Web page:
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Demystifying the new leasing standard

How to determine your discount rate for lease measurement

The new leasing standard (“ASC 842”) dramatically increases the number of leases that companies may need to record on their balance sheets. This greatly amplifies the importance of accurately estimating lease discount rates, which can have a significant impact on your company’s lease liabilities and right-of-use assets.

Under the new standard, every lease with a lease term of more than a year must be recorded on the balance sheet as a right-of-use (ROU) asset and a corresponding lease liability. The lease liability is measured by using an appropriate discount rate to calculate the present value of future lease payments.

Choosing an appropriate discount rate

Lessees are required to use the rate implicit in the lease (RIIL), if it can be readily determined. However, in order to determine the RIIL, a lessee needs to know several assumptions used by the lessor in pricing the lease, including the underlying asset’s fair value, the estimated residual value of the underlying asset at the end of the lease, and any initial direct costs deferred by the lessor. In many cases, this information is not readily available to the lessee.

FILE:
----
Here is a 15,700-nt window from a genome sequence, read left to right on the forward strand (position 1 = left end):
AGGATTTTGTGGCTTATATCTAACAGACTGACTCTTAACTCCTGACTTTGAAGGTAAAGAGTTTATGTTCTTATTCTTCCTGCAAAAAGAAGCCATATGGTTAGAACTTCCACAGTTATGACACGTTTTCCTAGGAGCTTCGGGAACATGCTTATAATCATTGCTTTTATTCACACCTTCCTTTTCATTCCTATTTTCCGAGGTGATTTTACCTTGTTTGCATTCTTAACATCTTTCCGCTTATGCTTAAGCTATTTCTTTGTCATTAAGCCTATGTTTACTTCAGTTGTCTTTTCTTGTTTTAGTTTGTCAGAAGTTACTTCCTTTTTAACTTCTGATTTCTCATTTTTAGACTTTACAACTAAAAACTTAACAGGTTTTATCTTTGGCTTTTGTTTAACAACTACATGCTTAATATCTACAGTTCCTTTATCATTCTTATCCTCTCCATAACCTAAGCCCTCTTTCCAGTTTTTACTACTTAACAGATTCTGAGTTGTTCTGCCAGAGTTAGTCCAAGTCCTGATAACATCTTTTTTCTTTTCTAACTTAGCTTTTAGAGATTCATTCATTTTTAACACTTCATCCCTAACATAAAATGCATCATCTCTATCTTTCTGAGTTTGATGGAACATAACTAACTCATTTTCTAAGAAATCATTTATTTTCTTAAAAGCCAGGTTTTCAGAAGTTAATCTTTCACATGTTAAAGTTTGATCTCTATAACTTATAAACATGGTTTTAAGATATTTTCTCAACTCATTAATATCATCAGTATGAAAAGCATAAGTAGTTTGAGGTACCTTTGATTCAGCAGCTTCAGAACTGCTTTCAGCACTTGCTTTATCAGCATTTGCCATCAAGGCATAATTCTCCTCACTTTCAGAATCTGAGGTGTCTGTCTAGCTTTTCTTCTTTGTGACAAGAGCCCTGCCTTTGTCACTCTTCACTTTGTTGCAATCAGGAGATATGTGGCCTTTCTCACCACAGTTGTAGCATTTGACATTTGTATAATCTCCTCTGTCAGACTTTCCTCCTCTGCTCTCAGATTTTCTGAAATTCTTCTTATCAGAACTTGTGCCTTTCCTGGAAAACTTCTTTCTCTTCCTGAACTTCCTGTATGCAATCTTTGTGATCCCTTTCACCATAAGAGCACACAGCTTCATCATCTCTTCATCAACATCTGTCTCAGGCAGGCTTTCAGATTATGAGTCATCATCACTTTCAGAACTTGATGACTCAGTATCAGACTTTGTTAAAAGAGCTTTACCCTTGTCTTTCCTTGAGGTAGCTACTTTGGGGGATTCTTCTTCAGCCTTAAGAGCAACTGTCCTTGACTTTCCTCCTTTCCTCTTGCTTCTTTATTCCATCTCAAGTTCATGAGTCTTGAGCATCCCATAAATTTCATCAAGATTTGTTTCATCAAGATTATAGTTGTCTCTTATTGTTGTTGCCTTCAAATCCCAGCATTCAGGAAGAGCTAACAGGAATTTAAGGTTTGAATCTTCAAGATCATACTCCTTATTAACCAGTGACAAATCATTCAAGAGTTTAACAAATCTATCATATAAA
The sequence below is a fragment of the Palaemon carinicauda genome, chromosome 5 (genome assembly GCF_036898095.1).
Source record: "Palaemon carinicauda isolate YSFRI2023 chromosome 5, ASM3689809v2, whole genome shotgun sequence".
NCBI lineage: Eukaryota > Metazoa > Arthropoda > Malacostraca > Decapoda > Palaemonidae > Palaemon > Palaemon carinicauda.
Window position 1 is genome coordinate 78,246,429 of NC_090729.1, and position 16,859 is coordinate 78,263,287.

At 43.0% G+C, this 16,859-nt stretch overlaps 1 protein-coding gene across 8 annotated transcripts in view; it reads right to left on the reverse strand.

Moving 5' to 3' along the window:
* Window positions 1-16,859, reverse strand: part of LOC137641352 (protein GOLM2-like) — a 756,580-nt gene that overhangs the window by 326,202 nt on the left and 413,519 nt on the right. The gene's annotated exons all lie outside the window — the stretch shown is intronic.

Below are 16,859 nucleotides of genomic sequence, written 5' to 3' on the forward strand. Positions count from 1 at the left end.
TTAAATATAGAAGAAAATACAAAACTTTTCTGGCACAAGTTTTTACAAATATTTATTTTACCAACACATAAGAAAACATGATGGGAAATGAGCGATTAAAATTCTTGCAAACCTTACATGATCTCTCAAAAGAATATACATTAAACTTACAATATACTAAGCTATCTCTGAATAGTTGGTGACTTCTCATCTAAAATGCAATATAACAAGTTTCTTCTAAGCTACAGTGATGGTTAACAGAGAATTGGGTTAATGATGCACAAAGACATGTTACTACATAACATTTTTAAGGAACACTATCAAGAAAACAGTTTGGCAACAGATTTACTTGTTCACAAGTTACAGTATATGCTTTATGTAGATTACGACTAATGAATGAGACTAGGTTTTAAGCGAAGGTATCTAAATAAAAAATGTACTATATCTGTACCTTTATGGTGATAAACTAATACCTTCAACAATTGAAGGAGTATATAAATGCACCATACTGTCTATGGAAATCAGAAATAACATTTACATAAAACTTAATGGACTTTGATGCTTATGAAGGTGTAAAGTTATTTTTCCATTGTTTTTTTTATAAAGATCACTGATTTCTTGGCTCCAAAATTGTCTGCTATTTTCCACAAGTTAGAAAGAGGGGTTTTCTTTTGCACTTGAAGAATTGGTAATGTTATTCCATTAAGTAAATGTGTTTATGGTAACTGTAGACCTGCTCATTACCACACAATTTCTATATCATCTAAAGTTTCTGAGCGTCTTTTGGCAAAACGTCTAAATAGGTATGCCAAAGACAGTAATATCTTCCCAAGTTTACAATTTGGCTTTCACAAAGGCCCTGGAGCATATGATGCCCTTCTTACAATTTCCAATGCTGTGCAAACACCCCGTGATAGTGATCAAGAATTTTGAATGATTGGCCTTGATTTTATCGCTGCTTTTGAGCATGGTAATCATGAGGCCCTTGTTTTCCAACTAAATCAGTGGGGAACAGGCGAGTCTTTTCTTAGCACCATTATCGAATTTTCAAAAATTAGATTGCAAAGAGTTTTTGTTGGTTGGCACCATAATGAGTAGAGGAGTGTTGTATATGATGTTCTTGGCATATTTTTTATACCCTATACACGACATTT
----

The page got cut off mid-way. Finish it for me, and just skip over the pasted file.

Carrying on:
When the RIIL in the lease cannot be readily determined (which is generally the case), the lessee should use its incremental borrowing rate (IBR), which is the rate that the lessee would pay to borrow an amount equal to the lease payments on a collateralized basis over a similar term.

ASC 842 permits a lessee that is not a public business entity (e.g., private companies), as an accounting policy election, to use a risk-free discount rate as a practical expedient in lieu of its incremental borrowing rate when assessing lease classification and when measuring its lease liabilities. This policy election is by underlying asset class and would apply to all leases within that asset class for which the lessee cannot readily determine the rate implicit in the lease.

Demystifying the new leasing standard

Connecting the dots—Use of a risk-free rate may have unintended consequences
While a private company lessee’s use of a risk-free discount rate may reduce some of the complexities related to measuring its lease liabilities and ROU assets, there may be some unintended consequences. For example, using a risk-free discount rate would typically result in a lease liability and ROU asset that are larger than those that would have been calculated by using the lessee’s incremental borrowing rate. This would also likely result in calculating a higher present value of the lease payments, which could impact the lease classification (e.g., classifying a lease as a finance lease when the practical expedient is used, whereas the lease would be classified as an operating lease if the practical expedient is not used).